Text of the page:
“When we write, we are truly alone,” said Philippine Center of International PEN (Poets, Playwrights, Essayists and Novelists) founder F. Sionil José during PEN’s annual literature conference held early last week at De La Salle University Manila.
The National Artist for Literature cited the need for writers to “break out of that lonely shell and get to know other writers and form a community.”
Theme for the conference was “Literature of Concord and Solidarity: The Writer as Peacemaker.” “Peace,” “war” and “Mindanao” were the most mentioned words during the conference.
“War can brutalize people who may otherwise be humane and peaceful,” said former UP president Dr. Jose V. Abueva during his José Rizal lecture. Abueva’s parents were tortured and killed by the Japanese at the end of the World War II and, ironically, he worked with the United Nations University and lived in Japan years later.
Quoting former British Prime Minister Neville Chamberlain, Cagayanon poet and fictionist Raul G. Moldez said, “In war, whichever side may call itself the victor, there are no winners, but all are losers.”
“Fr. Miguel Bernad called Mindanao ‘a great island,’” said Christine Godinez-Ortega of the Mindanao State University-Iligan Institute of Technology (MSU-IIT).
“Mindanao means there are many bodies of water, or there is life,” said Higaonon poet and novelist Telesforo Sungkit Jr.
Philippine society is multicultural, according to conference keynote speaker Jaime An Lim, who cited 35 tribes or subtribes among the Lumad, 13 ethno-linguistic groups among Moros, as well as Christian-settler groups in Mindanao, among them, Ilocano and Tagalog from the north, and Ilonggo, Boholano and Cebuano from the Visayas.
“According to the 2000 census,” said Lim, who taught for many years at MSU in Iligan, “the Christian settlers now constitute about 72 percent of the entire population of Mindanao and the Sulu archipelago, the Moros about 18.9 percent and the Lumad about 8.5 percent… The marginalization of the Lumads and Moros and their displacement from their own ancestral domain are at the heart of the conflicts in Mindanao today. This is the historical context of the Mindanao issue.”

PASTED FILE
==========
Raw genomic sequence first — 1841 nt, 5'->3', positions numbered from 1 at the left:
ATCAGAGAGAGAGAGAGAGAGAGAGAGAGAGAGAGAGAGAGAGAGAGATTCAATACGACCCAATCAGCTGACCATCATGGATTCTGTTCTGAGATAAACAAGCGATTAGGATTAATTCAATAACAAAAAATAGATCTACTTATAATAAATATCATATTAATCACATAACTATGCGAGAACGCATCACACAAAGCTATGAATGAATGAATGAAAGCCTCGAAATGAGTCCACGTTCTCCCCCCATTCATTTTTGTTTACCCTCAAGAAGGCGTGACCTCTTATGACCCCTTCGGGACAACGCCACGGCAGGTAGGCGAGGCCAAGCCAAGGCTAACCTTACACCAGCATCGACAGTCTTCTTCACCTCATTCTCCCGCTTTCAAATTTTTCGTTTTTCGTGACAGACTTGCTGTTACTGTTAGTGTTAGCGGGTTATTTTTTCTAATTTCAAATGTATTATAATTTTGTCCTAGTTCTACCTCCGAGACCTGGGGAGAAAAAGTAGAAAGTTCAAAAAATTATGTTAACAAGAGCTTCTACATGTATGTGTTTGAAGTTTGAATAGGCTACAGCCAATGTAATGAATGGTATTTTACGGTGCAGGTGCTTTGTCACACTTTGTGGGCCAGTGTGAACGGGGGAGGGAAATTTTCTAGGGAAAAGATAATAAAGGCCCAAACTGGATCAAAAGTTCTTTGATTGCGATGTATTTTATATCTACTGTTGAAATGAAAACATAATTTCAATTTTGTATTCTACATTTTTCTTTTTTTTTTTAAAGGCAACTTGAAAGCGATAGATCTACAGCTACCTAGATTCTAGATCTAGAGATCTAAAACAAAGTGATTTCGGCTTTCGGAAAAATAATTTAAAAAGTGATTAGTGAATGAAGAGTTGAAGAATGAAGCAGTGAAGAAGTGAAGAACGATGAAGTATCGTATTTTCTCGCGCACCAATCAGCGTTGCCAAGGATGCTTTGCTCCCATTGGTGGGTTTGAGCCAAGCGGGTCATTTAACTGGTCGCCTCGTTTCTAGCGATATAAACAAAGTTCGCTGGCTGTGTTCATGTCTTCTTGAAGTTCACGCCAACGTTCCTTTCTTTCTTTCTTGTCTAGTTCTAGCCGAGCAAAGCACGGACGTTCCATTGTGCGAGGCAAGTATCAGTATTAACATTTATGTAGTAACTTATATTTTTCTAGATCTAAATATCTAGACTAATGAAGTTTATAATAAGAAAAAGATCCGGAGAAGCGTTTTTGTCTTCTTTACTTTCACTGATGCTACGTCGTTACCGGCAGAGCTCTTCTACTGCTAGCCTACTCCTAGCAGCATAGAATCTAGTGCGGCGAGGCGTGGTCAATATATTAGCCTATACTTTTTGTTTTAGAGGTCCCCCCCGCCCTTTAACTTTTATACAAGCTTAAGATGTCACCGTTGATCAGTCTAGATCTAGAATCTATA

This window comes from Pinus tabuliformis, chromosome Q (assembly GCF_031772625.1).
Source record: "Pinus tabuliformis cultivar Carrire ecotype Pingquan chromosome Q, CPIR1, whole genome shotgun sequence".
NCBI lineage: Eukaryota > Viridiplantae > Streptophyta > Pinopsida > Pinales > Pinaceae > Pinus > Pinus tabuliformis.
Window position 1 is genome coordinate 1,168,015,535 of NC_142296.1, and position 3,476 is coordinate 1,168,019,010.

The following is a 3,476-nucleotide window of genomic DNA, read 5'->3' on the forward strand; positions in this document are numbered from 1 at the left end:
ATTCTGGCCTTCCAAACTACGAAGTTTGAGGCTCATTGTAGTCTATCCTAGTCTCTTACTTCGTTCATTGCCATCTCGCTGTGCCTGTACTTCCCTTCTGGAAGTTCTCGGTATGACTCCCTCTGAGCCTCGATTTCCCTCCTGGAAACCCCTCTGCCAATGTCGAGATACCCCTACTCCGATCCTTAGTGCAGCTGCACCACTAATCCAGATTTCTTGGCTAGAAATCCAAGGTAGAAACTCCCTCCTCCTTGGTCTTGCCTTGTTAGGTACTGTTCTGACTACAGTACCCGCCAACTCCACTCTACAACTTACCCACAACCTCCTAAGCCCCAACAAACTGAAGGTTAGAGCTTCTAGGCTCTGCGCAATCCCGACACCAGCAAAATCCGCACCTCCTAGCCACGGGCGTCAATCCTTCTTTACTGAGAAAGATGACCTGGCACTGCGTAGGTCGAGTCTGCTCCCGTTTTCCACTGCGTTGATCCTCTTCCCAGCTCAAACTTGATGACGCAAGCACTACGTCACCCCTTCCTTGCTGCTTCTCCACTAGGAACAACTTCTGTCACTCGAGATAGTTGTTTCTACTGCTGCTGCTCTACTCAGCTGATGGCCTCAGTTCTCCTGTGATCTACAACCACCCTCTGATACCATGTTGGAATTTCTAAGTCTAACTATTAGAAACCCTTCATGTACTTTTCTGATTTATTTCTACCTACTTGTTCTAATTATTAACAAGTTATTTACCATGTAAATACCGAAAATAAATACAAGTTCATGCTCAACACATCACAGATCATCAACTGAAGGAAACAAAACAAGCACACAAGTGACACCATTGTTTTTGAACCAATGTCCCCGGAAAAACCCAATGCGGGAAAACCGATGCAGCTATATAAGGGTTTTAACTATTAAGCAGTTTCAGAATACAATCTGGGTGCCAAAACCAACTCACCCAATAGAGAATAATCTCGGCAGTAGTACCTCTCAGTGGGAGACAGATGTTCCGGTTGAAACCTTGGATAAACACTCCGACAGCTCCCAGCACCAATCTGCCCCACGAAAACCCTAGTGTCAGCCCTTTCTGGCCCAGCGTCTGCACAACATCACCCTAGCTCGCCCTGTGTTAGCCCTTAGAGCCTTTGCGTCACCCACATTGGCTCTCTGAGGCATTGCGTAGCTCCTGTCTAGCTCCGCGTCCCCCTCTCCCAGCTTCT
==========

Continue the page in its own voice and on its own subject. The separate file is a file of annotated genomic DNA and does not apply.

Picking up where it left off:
There is much money to be made in Mindanao. Seventy percent of the population is Christian since the descendants of settlers have intermarried with the original inhabitants of the land, noted Sungkit.
Encroachment comes via homesteads, “national integration,” divide-and-conquer tactics, the use of religion—and in previous centuries—even the poisoning of wells.
Sungkit pointed out conflicting ideas on what progress is: Is it “many people and buildings, rich people with gadgets, denuded forests and people sleeping without beds and blankets? Of (tribal) leaders killed because of encroachment … legal logging activities protected by the Philippine government?” This against their concept of progress where “everyone gets to eat, the hunter shares his game, widows and orphans are fed, and everyone in the community benefits.” He also mentioned recent evidence pointing to a superior/advanced pre-Hispanic culture in Mindanao.
“My outlook,” An Lim said, “as an ordinary citizen changed just as my writing developed a degree of political consciousness. I realized that ‘art for art’s sake’ as an artistic creed or philosophical principle is profoundly problematic. Today, we live in a world of increasingly urgent economic, political, environmental and ethical issues— concerns that demand our active engagement because they affect the quality of our lives and determine our very own survival.”
“To persist in an ivory-tower attitude, as though we were insulated from the realities of our country and the world, is foolhardy and self-indulgent… Writers have the responsibility to take a stand and speak out in the face of tyranny and oppression,” said Lim.
“As writers, how do we contribute to the quest for peace in Mindanao or elsewhere in the world? Simply by speaking for peace, truth, justice and freedom whenever and wherever they are threatened,” Lim said. “By speaking for the voiceless and standing for the defenseless: the aged, the young and the women who are the most vulnerable segments of the population in any war. By documenting the plight of war victims so that it is etched deeply in the national consciousness, and the government is moved to action. By writing honestly and well so that the people will never forget what has been sacrificed and lost in the floods and crossfires of war.”
Moldez agreed. “As writers, it is our primordial calling to put into words the things people experience in wars and conflicts because these things help shape our artistic and literary production. Wars and conflicts provide our imagination with rich anecdotal details. Their impacts also help writers articulate and assimilate the horrors of wars and conflicts in their literary creations.”
“We can definitely contribute to peacemaking by writing,” said 20-year-old poet Nassefh Macla. “I am Moro. I have to stand for the Bangsamoro and its right to self-determination. I may not have to do the jihad, but I feel I have the duty to tell the world the Bangsamoro actually exists—not through long guns and grenades—but through paper and pen.”
“That is the responsibility of the writer: to harness the power of the word to stand for what is true and just and fair and compassionate, and in the process make of this world a peaceable kingdom,” said Lim.
When asked by a Philippine Embassy official abroad why he doesn’t feature whatever is nice and beautiful in Mindanao and, instead, tackles topics such as abuse, rape and killings, filmmaker-writer Arnel Mardoquio said he replied, “Hindi po ako taga-Department of Tourism.”